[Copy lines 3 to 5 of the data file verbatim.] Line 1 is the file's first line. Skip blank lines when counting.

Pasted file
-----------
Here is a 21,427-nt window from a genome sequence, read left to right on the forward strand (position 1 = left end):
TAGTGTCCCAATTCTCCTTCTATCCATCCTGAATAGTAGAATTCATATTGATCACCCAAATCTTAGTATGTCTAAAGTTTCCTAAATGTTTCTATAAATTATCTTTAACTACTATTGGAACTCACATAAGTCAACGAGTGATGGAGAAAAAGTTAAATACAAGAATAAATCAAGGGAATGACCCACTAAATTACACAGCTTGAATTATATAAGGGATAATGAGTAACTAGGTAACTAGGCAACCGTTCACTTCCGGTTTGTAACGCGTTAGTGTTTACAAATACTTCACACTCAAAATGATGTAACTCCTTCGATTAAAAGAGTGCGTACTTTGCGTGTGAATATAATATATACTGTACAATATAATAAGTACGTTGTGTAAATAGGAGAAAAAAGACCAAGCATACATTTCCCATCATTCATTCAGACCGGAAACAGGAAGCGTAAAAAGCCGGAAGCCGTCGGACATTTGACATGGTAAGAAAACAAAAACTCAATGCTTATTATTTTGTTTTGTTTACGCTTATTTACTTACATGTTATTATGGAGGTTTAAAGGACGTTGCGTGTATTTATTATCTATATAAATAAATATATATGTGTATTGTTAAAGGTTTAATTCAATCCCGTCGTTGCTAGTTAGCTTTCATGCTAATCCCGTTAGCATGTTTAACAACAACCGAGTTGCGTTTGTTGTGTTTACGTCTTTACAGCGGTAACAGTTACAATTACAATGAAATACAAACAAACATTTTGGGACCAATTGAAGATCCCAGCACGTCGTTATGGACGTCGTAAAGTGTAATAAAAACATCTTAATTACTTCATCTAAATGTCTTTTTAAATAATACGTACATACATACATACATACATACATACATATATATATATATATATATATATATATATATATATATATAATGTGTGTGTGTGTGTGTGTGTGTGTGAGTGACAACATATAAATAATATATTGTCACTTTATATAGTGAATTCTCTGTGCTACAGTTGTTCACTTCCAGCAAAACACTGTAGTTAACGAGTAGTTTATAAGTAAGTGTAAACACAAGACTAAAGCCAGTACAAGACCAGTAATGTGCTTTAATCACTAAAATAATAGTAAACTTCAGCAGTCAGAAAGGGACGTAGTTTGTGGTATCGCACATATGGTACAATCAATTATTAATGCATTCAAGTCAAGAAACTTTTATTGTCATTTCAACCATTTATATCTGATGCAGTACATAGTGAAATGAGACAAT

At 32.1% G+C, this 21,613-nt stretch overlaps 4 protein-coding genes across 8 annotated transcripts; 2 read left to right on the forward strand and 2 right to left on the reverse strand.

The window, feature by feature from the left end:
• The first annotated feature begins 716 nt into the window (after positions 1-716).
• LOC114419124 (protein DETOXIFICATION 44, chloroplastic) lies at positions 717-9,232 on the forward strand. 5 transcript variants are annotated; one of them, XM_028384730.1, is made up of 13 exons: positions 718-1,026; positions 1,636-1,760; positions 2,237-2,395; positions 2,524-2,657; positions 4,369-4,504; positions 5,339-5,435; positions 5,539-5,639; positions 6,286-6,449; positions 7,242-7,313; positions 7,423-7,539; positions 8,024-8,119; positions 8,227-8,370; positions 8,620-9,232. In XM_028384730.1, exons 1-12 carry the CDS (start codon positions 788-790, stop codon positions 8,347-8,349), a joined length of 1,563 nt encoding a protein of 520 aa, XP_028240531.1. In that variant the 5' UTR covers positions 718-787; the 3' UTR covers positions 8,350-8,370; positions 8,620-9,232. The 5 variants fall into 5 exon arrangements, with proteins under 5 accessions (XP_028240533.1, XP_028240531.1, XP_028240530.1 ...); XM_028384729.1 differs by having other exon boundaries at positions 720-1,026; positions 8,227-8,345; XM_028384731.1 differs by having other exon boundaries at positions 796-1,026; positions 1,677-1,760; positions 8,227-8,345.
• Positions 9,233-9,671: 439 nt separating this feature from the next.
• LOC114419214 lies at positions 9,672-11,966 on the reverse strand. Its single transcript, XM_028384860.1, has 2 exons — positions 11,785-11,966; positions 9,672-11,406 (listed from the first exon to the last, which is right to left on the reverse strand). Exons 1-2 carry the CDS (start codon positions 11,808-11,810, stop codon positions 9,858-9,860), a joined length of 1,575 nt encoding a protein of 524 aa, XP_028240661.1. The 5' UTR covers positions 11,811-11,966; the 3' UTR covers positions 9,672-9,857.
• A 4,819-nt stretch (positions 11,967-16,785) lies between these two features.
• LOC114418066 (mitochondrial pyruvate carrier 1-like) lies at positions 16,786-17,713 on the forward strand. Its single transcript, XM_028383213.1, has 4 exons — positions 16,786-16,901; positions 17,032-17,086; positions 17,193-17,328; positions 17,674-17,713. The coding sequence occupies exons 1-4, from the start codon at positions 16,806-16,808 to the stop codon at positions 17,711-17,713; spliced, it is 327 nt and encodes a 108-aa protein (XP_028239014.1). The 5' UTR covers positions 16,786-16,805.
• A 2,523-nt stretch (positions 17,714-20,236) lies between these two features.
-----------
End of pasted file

At 32.1% G+C, this 21,613-nt stretch overlaps 4 protein-coding genes across 8 annotated transcripts; 2 read left to right on the forward strand and 2 right to left on the reverse strand.

The window, feature by feature from the left end:
• The first annotated feature begins 716 nt into the window (after positions 1-716).